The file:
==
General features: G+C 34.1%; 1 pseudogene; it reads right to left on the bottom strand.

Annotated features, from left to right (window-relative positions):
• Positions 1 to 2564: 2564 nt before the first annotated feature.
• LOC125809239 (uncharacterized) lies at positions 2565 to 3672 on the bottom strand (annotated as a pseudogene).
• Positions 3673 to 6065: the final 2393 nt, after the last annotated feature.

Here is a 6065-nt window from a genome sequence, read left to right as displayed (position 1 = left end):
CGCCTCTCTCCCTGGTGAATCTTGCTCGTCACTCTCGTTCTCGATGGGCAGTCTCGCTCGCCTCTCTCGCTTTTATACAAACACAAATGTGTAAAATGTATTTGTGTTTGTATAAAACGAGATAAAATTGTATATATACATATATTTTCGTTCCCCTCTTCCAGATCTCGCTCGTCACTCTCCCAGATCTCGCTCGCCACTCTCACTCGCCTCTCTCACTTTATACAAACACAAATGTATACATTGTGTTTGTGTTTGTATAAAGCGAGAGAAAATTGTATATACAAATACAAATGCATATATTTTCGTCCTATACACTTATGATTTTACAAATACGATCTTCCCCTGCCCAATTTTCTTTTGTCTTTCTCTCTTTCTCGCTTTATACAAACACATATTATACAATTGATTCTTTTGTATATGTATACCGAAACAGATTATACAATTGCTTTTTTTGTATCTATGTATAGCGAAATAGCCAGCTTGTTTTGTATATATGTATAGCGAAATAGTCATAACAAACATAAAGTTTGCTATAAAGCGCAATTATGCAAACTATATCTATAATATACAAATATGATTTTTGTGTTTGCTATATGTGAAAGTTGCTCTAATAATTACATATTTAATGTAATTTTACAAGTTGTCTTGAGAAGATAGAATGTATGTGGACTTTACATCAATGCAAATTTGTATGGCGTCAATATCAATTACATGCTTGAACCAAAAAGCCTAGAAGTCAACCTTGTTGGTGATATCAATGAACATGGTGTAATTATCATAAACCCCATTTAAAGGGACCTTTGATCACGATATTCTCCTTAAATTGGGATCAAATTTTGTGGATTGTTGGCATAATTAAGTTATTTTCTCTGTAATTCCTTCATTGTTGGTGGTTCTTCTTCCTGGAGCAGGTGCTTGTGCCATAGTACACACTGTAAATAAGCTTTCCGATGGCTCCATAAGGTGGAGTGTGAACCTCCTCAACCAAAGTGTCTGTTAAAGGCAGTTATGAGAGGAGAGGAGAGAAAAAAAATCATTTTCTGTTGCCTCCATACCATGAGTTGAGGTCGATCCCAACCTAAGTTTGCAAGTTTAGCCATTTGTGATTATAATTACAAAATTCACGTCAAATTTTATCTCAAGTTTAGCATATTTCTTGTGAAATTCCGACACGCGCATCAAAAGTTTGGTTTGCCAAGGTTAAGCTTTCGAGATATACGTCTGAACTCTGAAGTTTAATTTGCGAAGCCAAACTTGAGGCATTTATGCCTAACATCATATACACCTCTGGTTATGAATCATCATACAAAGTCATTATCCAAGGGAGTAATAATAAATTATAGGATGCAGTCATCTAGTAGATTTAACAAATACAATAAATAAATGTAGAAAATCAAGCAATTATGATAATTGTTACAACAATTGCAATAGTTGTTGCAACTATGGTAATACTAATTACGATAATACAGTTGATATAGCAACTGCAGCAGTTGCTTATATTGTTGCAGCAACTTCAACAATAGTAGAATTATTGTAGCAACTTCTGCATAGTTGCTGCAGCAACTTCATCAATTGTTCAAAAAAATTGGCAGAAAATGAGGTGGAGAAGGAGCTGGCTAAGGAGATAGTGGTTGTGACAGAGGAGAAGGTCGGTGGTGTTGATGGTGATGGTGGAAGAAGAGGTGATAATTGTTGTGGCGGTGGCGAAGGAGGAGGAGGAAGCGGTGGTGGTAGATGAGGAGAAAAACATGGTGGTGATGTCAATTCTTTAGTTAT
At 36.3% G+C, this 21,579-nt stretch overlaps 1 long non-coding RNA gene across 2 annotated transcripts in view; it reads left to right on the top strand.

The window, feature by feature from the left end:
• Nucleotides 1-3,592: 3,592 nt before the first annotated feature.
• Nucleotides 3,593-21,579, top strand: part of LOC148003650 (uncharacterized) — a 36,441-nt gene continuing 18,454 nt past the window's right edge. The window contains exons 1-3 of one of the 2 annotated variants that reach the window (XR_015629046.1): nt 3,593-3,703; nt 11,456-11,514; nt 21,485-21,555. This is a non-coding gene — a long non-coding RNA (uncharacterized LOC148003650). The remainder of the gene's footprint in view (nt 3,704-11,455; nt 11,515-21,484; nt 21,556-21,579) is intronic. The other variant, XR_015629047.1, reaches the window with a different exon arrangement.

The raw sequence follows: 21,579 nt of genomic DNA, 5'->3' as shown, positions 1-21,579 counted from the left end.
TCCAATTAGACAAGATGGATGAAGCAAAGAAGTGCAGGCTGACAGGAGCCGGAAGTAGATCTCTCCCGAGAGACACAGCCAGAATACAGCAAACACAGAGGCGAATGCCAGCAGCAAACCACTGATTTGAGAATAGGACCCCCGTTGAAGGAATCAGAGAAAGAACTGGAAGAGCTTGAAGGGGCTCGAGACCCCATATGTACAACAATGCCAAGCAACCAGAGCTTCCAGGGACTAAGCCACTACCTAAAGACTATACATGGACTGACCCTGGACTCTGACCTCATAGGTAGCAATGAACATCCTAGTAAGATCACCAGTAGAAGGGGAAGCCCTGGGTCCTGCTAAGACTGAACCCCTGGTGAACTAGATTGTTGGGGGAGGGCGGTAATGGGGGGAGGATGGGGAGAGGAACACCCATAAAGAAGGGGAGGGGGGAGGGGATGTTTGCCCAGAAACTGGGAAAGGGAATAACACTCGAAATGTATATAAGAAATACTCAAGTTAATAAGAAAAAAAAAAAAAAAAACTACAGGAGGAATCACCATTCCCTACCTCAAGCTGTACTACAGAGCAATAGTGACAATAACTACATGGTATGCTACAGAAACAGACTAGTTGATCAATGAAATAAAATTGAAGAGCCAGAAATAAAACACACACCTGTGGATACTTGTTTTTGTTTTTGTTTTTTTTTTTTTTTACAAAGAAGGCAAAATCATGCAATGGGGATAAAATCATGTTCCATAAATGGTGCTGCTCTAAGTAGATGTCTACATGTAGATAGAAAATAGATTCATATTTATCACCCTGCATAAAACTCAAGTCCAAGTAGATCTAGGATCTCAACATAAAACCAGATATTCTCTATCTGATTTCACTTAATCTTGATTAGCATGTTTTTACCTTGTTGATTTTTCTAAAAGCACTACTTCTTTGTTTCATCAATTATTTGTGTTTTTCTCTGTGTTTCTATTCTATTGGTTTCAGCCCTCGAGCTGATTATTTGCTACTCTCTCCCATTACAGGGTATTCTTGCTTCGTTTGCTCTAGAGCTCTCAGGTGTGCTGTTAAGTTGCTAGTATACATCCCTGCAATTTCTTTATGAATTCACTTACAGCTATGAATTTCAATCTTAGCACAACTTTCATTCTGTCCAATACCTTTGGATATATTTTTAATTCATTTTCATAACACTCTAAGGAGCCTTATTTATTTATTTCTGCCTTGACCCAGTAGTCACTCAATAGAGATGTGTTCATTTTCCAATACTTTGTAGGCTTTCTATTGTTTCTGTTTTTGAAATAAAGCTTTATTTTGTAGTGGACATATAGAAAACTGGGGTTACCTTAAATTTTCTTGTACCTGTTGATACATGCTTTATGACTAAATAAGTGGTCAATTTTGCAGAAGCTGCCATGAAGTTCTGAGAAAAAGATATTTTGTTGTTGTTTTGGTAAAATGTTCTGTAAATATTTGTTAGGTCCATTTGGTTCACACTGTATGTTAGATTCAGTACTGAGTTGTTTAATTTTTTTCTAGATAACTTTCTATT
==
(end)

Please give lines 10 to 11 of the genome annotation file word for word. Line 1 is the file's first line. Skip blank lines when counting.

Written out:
• Nucleotides 1-3,592: 3,592 nt before the first annotated feature.
• Nucleotides 3,593-21,579, top strand: part of LOC148003650 (uncharacterized) — a 36,441-nt gene continuing 18,454 nt past the window's right edge. The window contains exons 1-3 of one of the 2 annotated variants that reach the window (XR_015629046.1): nt 3,593-3,703; nt 11,456-11,514; nt 21,485-21,555. This is a non-coding gene — a long non-coding RNA (uncharacterized LOC148003650). The remainder of the gene's footprint in view (nt 3,704-11,455; nt 11,515-21,484; nt 21,556-21,579) is intronic. The other variant, XR_015629047.1, reaches the window with a different exon arrangement.